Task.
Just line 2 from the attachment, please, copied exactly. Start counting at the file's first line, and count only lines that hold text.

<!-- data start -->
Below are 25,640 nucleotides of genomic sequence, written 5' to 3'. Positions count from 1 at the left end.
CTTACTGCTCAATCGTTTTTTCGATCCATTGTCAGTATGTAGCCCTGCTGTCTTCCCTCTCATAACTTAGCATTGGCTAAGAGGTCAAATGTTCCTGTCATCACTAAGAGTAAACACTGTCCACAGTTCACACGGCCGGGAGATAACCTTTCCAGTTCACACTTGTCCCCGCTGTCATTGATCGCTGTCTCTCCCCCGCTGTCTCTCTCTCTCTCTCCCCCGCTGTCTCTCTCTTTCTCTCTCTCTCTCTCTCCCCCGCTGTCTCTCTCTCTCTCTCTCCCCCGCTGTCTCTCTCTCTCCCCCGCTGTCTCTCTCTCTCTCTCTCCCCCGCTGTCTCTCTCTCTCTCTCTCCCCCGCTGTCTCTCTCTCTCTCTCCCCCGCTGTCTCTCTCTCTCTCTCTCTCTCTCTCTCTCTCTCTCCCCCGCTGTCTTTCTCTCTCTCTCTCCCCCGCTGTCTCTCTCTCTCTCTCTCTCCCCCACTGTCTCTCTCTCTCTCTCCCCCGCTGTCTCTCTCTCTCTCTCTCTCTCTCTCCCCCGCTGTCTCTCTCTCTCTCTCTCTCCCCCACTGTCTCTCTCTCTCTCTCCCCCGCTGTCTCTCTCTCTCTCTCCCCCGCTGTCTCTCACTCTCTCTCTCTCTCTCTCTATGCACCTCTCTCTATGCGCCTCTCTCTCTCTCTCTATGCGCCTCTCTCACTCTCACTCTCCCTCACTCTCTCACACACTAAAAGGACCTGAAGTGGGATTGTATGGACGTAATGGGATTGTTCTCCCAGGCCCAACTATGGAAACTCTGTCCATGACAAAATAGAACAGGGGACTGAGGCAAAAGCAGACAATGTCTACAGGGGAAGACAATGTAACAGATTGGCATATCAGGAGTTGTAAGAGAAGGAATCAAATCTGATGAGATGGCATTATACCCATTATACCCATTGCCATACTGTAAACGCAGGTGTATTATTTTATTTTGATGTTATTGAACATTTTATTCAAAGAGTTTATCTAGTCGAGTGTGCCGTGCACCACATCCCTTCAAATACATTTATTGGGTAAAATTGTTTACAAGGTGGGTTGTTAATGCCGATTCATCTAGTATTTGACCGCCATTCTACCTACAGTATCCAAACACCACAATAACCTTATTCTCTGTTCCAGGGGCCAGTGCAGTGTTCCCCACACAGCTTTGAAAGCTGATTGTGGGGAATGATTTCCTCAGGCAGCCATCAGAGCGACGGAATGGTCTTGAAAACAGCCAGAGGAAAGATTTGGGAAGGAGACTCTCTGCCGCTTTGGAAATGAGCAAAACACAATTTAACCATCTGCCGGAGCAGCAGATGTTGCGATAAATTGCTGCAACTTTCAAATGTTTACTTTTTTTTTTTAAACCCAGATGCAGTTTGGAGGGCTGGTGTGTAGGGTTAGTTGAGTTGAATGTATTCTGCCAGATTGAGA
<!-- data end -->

CTTACTGCTCAATCGTTTTTTCGATCCATTGTCAGTATGTAGCCCTGCTGTCTTCCCTCTCATAACTTAGCATTGGCTAAGAGGTCAAATGTTCCTGTCATCACTAAGAGTAAACACTGTCCACAGTTCACACGGCCGGGAGATAACCTTTCCAGTTCACACTTGTCCCCGCTGTCATTGATCGCTGTCTCTCCCCCGCTGTCTCTCTCTCTCTCTCCCCCGCTGTCTCTCTCTTTCTCTCTCTCTCTCTCTCCCCCGCTGTCTCTCTCTCTCTCTCTCCCCCGCTGTCTCTCTCTCTCCCCCGCTGTCTCTCTCTCTCTCTCTCCCCCGCTGTCTCTCTCTCTCTCTCTCCCCCGCTGTCTCTCTCTCTCTCTCCCCCGCTGTCTCTCTCTCTCTCTCTCTCTCTCTCTCTCTCTCTCCCCCGCTGTCTTTCTCTCTCTCTCTCCCCCGCTGTCTCTCTCTCTCTCTCTCTCCCCCACTGTCTCTCTCTCTCTCTCCCCCGCTGTCTCTCTCTCTCTCTCTCTCTCTCTCCCCCGCTGTCTCTCTCTCTCTCTCTCTCCCCCACTGTCTCTCTCTCTCTCTCCCCCGCTGTCTCTCTCTCTCTCTCCCCCGCTGTCTCTCACTCTCTCTCTCTCTCTCTCTATGCACCTCTCTCTATGCGCCTCTCTCTCTCTCTCTATGCGCCTCTCTCACTCTCACTCTCCCTCACTCTCTCACACACTAAAAGGACCTGAAGTGGGATTGTATGGACGTAATGGGATTGTTCTCCCAGGCCCAACTATGGAAACTCTGTCCATGACAAAATAGAACAGGGGACTGAGGCAAAAGCAGACAATGTCTACAGGGGAAGACAATGTAACAGATTGGCATATCAGGAGTTGTAAGAGAAGGAATCAAATCTGATGAGATGGCATTATACCCATTATACCCATTGCCATACTGTAAACGCAGGTGTATTATTTTATTTTGATGTTATTGAACATTTTATTCAAAGAGTTTATCTAGTCGAGTGTGCCGTGCACCACATCCCTTCAAATACATTTATTGGGTAAAATTGTTTACAAGGTGGGTTGTTAATGCCGATTCATCTAGTATTTGACCGCCATTCTACCTACAGTATCCAAACACCACAATAACCTTATTCTCTGTTCCAGGGGCCAGTGCAGTGTTCCCCACACAGCTTTGAAAGCTGATTGTGGGGAATGATTTCCTCAGGCAGCCATCAGAGCGACGGAATGGTCTTGAAAACAGCCAGAGGAAAGATTTGGGAAGGAGACTCTCTGCCGCTTTGGAAATGAGCAAAACACAATTTAACCATCTGCCGGAGCAGCAGATGTTGCGATAAATTGCTGCAACTTTCAAATGTTTACTTTTTTTTTTTAAACCCAGATGCAGTTTGGAGGGCTGGTGTGTAGGGTTAGTTGAGTTGAATGTATTCTGCCAGATTGAGA